Monster baby galaxies spotted where you would expect them

Monster baby galaxies spotted where you would expect them

Read time: 3 minutes

Elephants are much larger than mice. Little wonder then that baby elephants are also much larger than baby mice. The same is true for galaxies like our own Milky Way. In the course of billions of years, mature galaxies grew from smaller baby galaxies, basically by gobbling up neighbouring gas clouds. And the largest galaxies that we see around us in the current Universe started out as the largest babies.

Using ALMA, Japanese astronomers have now discovered a compact group of nine of those ‘monster baby galaxies’. They are located at a distance of 11.5 billion light-years. This means that their light has taken 11.5 billion years to reach us. In other words: we see those baby galaxies as they were 11.5 billion years ago, when the Universe was still very young, and baby galaxies were all over the place.

In the monstrous baby galaxies, new stars are born at a rate hundreds or thousands of times faster than in our own Milky Way. But because the galaxies contain large amounts of dust, most of the visible starlight is heavily dimmed. As a result, the monster babies are hardly visible with a normal telescope.

Using a smaller Japanese telescope, the astronomers already had detected the submillimeter radiation from the galaxies’ dust, but because of the extremely large distance, they just saw one featureless blob. That’s why they turned to ALMA, which is 10 times as sensitive and has a 60 times sharper vision. It turned out that the featureless blob they had seen before is actually a small cluster of nine monster baby galaxies.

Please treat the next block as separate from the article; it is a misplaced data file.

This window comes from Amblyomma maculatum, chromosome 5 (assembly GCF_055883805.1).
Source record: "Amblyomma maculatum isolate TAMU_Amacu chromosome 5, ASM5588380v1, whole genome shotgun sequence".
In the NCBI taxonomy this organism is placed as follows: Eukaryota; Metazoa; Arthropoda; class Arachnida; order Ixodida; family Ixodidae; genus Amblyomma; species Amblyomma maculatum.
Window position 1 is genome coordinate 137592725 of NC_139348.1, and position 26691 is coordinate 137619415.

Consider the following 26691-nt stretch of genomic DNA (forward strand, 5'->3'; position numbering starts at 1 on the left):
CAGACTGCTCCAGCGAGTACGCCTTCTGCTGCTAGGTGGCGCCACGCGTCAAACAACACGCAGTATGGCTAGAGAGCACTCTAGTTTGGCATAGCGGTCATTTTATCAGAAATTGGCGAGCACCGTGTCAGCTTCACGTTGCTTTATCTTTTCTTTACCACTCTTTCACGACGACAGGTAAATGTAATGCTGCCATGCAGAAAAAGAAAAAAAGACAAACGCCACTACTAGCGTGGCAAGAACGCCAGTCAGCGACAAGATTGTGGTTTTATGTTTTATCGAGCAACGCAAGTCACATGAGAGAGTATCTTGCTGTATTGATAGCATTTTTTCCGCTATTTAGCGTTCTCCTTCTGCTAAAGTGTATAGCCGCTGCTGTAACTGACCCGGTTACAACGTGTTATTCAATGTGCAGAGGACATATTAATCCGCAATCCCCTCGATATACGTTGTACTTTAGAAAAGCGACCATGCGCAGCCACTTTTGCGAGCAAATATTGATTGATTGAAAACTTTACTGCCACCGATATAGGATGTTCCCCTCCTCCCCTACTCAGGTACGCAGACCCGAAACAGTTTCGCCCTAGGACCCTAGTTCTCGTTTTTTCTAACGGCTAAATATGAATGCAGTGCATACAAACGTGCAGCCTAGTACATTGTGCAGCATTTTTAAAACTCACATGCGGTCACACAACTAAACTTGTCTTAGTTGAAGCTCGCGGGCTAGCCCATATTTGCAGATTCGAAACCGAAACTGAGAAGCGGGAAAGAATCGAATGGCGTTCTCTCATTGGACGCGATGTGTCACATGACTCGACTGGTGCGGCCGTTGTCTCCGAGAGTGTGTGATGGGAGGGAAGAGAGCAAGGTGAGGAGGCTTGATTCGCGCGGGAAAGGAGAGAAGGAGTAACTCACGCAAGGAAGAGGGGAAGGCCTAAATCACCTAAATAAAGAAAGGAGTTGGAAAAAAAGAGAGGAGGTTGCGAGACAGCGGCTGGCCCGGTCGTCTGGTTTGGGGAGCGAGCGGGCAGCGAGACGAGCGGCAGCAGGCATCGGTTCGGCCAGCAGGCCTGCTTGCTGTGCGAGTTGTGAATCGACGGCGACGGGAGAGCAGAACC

By combining these measurements with observations by the 8.2-meter Subaru Telescope at Mauna Kea, Hawaii, the astronomers discovered something special. The group of monster baby galaxies is located at a place where the density of dark matter in the Universe is much higher than average. Since galaxies are believed to grow around concentrations of dark matter, this is exactly what you would expect – it’s always nice to see your theory confirmed!

Again, the monster baby galaxies are seen as they were 11.5 billion years ago. By now, they will probably have evolved into giant elliptical galaxies, much larger and more massive than our own Milky Way.


The nine monster baby galaxies discovered by the Japanese astronomers are located in a region called SSA22, in the constellation Aquarius the Water-bearer. The first submillimeter observations were carried out with ASTE – the Atacama Submillimeter Telescope Experiment. ASTE is a 10-meter precursor of ALMA, also located at the Llano de Chajnantor in northern Chile.

The observations of the remote monster baby galaxies were carried out by a large group of Japanese astronomers, led by Hideki Umehata of the Japan Society for the Promotion of Science, who at the time was working at the European Southern Observatory in Germany. The results have been published in Astrophysical Journal Letters – a professional astronomy magazine.